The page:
For head protection to be most effective against the speed and weight of players on a football pitch, these researchers say it must block impulses.

They are not the first to say it. They found medical studies dating back 70 years that blame impetus for the damage caused by rapid, football-style impacts. Yet today, helmet manufacturers and health researchers tend to rely on other factors. For example, new helmet designs are approved based solely on the maximum force they can withstand.

“Everyone is focused on the force of an impact and just the force,” Arruda said. “But they found that when they measure peak force at the surface of the skull, they can’t correlate that with brain damage. The reason is that strength is only part of the story.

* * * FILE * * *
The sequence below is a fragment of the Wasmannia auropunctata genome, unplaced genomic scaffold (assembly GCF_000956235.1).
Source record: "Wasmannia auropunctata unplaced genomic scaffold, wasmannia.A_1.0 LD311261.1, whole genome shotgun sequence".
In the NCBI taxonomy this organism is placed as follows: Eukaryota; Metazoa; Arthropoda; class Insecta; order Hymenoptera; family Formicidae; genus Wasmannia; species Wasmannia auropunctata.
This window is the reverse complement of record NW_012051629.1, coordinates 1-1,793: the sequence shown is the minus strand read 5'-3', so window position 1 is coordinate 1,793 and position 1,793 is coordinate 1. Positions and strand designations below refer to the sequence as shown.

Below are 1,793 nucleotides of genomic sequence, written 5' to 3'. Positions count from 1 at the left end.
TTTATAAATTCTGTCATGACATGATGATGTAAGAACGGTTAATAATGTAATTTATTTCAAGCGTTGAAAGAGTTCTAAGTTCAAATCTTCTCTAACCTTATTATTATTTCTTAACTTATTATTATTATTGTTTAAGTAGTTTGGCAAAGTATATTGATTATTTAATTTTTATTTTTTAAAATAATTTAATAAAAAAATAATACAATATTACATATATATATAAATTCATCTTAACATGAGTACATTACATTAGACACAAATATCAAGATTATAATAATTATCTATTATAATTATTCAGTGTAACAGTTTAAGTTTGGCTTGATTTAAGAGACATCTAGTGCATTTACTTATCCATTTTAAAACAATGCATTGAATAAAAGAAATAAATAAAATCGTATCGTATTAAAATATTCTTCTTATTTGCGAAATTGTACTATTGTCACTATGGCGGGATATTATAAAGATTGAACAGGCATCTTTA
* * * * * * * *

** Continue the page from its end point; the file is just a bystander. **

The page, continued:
Scientists and doctors don’t fully understand how a blow to the head translates to brain damage, but UM researchers say impulse is a big factor. Arruda and his colleagues have demonstrated this.

They looked closely at the mechanical characteristics of impacts and explosions and how helmets and other armor could be designed to better protect sensitive structures. To do this, they constructed two-dimensional dummy cross-sections of materials that replaced the brain and skull in various helmet shells. Then they use a tabletop crash simulator to test the different samples. They compared the amount of energy transmitted to the brain-like layer in their own helmet system and the status quo. They used a high-speed camera to help them observe how the brain model distorted in both systems.